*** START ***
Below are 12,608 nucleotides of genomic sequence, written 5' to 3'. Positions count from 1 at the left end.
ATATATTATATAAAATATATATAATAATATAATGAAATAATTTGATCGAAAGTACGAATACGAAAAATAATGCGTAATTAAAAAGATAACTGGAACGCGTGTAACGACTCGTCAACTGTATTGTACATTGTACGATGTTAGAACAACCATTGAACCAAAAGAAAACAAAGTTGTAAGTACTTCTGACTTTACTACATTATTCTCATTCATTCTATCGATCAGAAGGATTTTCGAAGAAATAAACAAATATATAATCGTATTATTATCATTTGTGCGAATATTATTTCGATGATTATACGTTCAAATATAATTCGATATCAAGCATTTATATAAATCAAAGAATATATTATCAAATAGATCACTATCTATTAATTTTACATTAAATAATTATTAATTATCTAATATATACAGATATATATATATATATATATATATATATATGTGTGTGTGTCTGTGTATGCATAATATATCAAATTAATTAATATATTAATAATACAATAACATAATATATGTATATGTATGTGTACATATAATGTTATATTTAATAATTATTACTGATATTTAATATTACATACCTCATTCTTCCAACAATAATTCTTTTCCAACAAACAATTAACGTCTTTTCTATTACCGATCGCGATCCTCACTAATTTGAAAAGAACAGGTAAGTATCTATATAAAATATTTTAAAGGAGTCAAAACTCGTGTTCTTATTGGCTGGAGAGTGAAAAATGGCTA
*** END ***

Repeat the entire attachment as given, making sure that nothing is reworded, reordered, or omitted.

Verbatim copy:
Below are 12,608 nucleotides of genomic sequence, written 5' to 3'. Positions count from 1 at the left end.
ATATATTATATAAAATATATATAATAATATAATGAAATAATTTGATCGAAAGTACGAATACGAAAAATAATGCGTAATTAAAAAGATAACTGGAACGCGTGTAACGACTCGTCAACTGTATTGTACATTGTACGATGTTAGAACAACCATTGAACCAAAAGAAAACAAAGTTGTAAGTACTTCTGACTTTACTACATTATTCTCATTCATTCTATCGATCAGAAGGATTTTCGAAGAAATAAACAAATATATAATCGTATTATTATCATTTGTGCGAATATTATTTCGATGATTATACGTTCAAATATAATTCGATATCAAGCATTTATATAAATCAAAGAATATATTATCAAATAGATCACTATCTATTAATTTTACATTAAATAATTATTAATTATCTAATATATACAGATATATATATATATATATATATATATATATGTGTGTGTGTCTGTGTATGCATAATATATCAAATTAATTAATATATTAATAATACAATAACATAATATATGTATATGTATGTGTACATATAATGTTATATTTAATAATTATTACTGATATTTAATATTACATACCTCATTCTTCCAACAATAATTCTTTTCCAACAAACAATTAACGTCTTTTCTATTACCGATCGCGATCCTCACTAATTTGAAAAGAACAGGTAAGTATCTATATAAAATATTTTAAAGGAGTCAAAACTCGTGTTCTTATTGGCTGGAGAGTGAAAAATGGCTA